Olivia Foster hasn’t felt alive since her little brother drowned in the backyard pool three years ago. Then Kara Hallas moves in across the street with her mother and grandmother, and Olivia is immediately drawn to these three generations of women.
Kara is particularly intoxicating, so much so that Olivia not only comes to accept Kara’s morbid habit of writing to men on death row, she helps her do it. They sign their letters as the Resurrection Girls.
But as Kara’s friendship pulls Olivia out of the dark fog she’s been living in, Olivia realizes that a different kind of darkness taints the otherwise lively Hallas women—an impulse that is strange, magical, and possibly deadly. –Goodreads
I am starting this book review off with the rating, which is 2 Pickles. This book was a hard pill to swallow because of a lot of things. Olivia isn’t grieving the lost of her brother. She acknowledges that he is gone but just like her parents, she isn’t dealing with what she is feeling. Kara comes along and offers Olivia a way out of her emotions until she has no choice but to start opening.
Here is my issue with this book. It uses Kara and her family as a clutch for why Olivia makes bad decisions. It isn’t fair to Kara. Kara isn’t a stable character not even in the least and she has a whole lot that she is dealing with, however, I can’t find it in me to say Olivia did this or is this because of Kara.
Not every family is going to be like our own and I think the author plays upon that as way to compare what should be the normal family. Olivia does things for an reaction not just because Kara has a persuasive personality.
Other than this, the book was boring. Not even writing to death row inmates add any form of intensity to the novel. It is just as a clutch with no real backing/substance. Because the book is boring. There is no real character development and even the grief seems brushed over, which is unfortunate.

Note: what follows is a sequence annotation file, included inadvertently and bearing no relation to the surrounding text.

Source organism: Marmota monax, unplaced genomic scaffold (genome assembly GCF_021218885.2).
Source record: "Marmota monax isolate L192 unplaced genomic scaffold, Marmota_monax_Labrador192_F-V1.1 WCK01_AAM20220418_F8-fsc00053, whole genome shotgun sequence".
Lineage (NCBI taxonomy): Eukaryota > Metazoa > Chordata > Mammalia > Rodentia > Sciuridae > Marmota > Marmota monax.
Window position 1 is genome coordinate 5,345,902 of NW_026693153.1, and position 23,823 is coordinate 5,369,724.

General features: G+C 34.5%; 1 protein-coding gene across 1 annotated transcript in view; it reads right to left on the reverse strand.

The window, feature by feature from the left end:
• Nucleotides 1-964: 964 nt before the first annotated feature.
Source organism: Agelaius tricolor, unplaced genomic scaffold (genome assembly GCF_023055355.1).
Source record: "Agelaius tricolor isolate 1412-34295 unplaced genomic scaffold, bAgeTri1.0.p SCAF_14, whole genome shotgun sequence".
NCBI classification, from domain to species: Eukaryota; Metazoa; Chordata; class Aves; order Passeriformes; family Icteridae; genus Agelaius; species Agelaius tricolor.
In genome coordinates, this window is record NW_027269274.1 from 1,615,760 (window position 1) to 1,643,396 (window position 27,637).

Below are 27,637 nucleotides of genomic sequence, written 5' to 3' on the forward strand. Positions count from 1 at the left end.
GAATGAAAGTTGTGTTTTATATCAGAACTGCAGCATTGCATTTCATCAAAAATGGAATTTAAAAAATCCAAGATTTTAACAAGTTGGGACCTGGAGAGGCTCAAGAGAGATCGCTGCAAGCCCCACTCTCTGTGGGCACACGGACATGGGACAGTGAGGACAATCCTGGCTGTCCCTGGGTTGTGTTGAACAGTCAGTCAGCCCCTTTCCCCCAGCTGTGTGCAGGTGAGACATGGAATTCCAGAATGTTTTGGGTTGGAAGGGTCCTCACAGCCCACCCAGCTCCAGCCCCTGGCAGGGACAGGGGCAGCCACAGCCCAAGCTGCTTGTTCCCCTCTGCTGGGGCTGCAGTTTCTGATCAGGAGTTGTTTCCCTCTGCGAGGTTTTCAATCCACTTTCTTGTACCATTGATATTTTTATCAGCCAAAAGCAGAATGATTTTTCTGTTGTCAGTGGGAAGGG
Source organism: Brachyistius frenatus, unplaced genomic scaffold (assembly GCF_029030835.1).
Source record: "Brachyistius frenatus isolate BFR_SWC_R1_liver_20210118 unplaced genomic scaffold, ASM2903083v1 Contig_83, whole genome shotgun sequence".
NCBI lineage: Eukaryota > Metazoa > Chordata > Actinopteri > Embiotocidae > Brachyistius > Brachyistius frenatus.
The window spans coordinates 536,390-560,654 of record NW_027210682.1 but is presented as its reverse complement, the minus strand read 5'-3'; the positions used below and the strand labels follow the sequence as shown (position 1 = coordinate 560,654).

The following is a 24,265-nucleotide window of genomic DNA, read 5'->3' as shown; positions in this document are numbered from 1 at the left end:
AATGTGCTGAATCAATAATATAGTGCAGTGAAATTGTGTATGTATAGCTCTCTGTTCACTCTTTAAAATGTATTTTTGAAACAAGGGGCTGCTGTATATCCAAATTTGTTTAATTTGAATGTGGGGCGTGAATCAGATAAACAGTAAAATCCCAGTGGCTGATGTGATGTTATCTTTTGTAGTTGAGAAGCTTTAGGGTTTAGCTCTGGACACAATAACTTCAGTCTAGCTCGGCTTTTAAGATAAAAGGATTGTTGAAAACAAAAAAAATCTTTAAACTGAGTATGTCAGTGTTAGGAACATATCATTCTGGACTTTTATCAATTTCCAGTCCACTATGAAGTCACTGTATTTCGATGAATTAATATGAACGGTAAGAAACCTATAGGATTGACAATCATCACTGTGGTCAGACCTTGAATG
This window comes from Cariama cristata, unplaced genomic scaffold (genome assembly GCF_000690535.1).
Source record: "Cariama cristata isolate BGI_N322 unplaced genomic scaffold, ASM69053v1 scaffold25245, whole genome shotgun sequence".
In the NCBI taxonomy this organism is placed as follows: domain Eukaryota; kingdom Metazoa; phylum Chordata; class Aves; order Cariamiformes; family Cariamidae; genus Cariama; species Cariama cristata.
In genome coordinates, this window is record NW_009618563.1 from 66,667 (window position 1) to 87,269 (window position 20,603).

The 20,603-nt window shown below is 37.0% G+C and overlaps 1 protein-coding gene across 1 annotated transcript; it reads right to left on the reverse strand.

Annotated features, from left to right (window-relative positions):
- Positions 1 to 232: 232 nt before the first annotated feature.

Things wrapped up too easily, after everything that happened, the ending was too perfectly happy and we are good now.
I gave this book 2 Pickles as opposed to 1 because it can be good. Shoot it can be great. But it needs work.
When they’re stuck under one roof, the house may not be big enough for their hate…or their love.
When Tyson Trice finds himself tossed into the wealthy coastal community of Pacific Hills, he’s ready for the questions, the stares and the feeling of not belonging. Not that he cares. After recovering from being shot and surviving the rough streets of Lindenwood, he doesn’t care about anyone or anything, much less how the rest of his life will play out.
Golden girl Nandy Smith has spent most of her life building the pristine image that it takes to fit in when it comes to her hometown Pacific Hills where image is everything. After learning that her parents are taking in a troubled teen boy, Nandy fears her summer plans, as well as her reputation, will go up in flames.
Now with Trice living under the same roof, the wall between their bedrooms feels as thin as the line between love and hate. Beneath the angst, their growing attraction won’t be denied. Through time, Trice brings Nandy out of her shell, and Nandy attempts to melt the ice that’s taken Trice’s heart and being. Only, with the ever-present pull back to the Lindenwood streets, it’ll be a wonder if Trice makes it through this summer at all.- Goodreads
Jumping right into this, I can see why there is a lot of love with this book. Although I didn’t love it, I can see the love there.
My first impression of this book once I finished it was . . . it was boring. The story of the boy coming from questionable past and environment meeting the rich girl from a completely different world is nothing new. This book didn’t bring anything new to this trope. This does not mean it wasn’t an entertaining read because it was for the most part.
Nandy and Trice were good enough characters to keep the book going. But there wasn’t enough development for me to be convinced of their romance but also and most importantly to like them. I did feel there was actual growth and both Nandy’s and Trice’s turnaround was too fast to be believable. There was no build up.
This is not to say that the book was rushed because it wasn’t. There wasn’t enough depth into the book and that is why I didn’t love this novel.
It was cute but it was boring and overall predictable. Yes, I know those words are harsh but to be fair, I know there are plenty of people that will love this book. I just don’t happen to be one of them.
I liked the fact that this book is a young adult romance that stars Black characters. It highlighted two types of families, touched on ancestry and adoption. It also touched on class and focused on social status. I liked these parts of the novel. Just wish the characters had more life to them and those points I mentioned above weren’t fillers.
Overall, when I sat and thought about it. This book has a very specific target group and it isn’t Black women or people in general. It was basic and didnt deliver the romance.
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